Thinking about reserving a character name in Chronicles of Elyria? It’s going to cost you, but if you’re willing to pony up the dough, you should be sitting pretty some time next month.
Soulbound Studios announced this week that it will start taking family surname reservations in January. The studio explained that this is more important than your typical MMO: “When you reserve a surname, that surname becomes a part of the game’s history. Every character is born to a family in Chronicles of Elyria, and it’s possible new characters will be born into your dynasty and will inherit your surname! Once you reserve a surname, no other player can claim it; it belongs to you, and you alone!”
There are some hoops to be jumped through in order to lock in your surname, however. You’ll need to either buy a minimum $135 pledge package by itself or unlock the a la carte store by buying a minimum $45 pledge package and then picking up the surname option for another $25 (so, $70 total). Additionally, surnames will be reserved according to player influence, so those with more in their account get dibs over the rest of the crowd.
Yeah, you’re probably not going to get “Stark” and “Baggins.” Sorry to break it to you.
Just a friendly reminder that Chronicles of Elyria is still trying to raffle off one of its few remaining in-game thrones to the most popular fan who can get everyone else to drop real money on him or her. Oh, that reminder doesn’t come from us, by the way; it comes via a new ad that pushes the promotion.
This raffle is really odd in how it’s structured. Basically, fans buy these “kingdom tokens” for $10 to gift to someone else in an effort to put them on the throne. No matter if this ends up succeeding or not, the giver will get 100 exposition points (theoretically a $10 value) and the receiver 50 EP for the transaction.
On December 31st, the player with the most kingdom tokens will be named monarch of a kingdom on the Luna server, with the next 150 players receiving modified royal or courtier packages. Soulbound is encouraging candidates to drum it up in the community.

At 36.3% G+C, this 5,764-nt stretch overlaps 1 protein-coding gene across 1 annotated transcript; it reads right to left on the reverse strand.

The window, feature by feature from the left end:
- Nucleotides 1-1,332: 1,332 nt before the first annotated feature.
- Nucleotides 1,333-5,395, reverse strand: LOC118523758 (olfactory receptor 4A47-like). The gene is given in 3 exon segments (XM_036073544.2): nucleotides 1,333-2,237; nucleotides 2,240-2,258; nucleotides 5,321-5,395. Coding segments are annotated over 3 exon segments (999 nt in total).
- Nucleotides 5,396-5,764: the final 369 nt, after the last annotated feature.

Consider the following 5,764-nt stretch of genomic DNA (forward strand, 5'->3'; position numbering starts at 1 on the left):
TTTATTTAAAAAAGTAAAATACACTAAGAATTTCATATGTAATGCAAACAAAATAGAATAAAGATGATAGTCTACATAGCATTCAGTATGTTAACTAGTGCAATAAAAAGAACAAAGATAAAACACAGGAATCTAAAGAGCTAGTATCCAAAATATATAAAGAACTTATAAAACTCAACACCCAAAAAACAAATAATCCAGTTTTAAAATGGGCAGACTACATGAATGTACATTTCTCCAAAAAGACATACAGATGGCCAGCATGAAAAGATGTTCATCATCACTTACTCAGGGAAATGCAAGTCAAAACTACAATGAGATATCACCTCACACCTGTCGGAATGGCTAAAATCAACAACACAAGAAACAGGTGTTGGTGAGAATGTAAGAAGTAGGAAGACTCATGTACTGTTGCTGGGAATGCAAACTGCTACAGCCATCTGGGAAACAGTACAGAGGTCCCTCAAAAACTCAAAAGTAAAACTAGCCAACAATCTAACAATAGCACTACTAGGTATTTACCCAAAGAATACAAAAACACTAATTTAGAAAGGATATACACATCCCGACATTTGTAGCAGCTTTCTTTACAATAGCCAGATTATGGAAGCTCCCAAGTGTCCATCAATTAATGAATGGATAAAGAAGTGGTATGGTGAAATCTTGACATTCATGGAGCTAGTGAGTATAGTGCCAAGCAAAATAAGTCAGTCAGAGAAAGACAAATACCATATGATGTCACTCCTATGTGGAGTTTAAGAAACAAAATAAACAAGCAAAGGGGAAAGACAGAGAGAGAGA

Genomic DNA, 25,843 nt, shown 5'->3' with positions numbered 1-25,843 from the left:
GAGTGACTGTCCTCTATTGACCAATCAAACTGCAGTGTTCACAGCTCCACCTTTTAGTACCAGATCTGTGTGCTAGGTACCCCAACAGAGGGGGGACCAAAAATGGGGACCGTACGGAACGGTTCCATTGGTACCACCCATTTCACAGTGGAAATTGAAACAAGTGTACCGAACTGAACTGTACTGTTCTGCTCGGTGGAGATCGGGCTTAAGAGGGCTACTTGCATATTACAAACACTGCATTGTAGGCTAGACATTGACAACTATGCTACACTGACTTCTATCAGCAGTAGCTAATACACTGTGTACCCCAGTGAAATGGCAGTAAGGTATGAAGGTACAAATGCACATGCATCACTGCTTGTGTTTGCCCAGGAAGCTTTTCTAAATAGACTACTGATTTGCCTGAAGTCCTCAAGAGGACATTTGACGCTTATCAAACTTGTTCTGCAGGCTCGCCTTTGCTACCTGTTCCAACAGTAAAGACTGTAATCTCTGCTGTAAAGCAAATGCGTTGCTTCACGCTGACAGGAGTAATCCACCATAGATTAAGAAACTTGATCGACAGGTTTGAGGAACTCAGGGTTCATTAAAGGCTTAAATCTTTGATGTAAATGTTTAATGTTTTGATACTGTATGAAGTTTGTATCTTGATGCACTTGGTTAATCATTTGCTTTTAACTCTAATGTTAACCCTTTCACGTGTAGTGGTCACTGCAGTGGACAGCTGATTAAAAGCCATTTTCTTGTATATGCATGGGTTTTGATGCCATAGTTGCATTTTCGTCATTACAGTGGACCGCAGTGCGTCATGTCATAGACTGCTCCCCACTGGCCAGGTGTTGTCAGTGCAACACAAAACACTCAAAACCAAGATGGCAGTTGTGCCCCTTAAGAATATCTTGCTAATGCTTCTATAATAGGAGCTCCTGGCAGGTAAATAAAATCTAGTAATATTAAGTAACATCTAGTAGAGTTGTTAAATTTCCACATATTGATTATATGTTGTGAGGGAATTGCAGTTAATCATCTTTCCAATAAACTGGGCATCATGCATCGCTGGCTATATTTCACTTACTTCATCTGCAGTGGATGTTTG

It should be noted that there are some restrictions, such as current nobility can’t participate and people without any package tied to an account can’t give or receive tokens.
If your favorite part of the Lord of the Rings films was the exposition-heavy introduction, then Chronicles of Elyria has a treat for you this week. Soulbound Studio put out a new video that details the complex back history of one of the servers, complete with moving illustrations.
“Chronicles of Elyria is a deep MMORPG made up of player run countries where the developers involve the community to define the unique lore for their server,” the team said. “Each of the monarchies in this cinematic are present on the Luna (NA-East) server and are created and run by players!”
Following a couple of minutes of lore, the studio pushes its raffle of the last unpurchased monarchy. Aspiring community leaders pop in to make the case why you should support them with your money. It doesn’t feel weird at all!
No longer will you have to pay a large lump sum for bundles just to gain certain perks in Chronicles of Elyria. If you have your sight set on only one or two extras, Soulbound Studio is now happy to accept your money in exchange for a la carte items.
The studio began selling individual rewards on the 1st, allowing players to buy into testing phases, pick up mounts and pets, and even get their name inscribed on tombstones around the game world. The last item, by the way, will result in a donation being made for the International Association for Suicide Prevention.
It’s not just cash shop sales this fall, however. Soulbound Studio recently showed off some of the character creation options that its using for both the MMO and its visual MUD predecessor.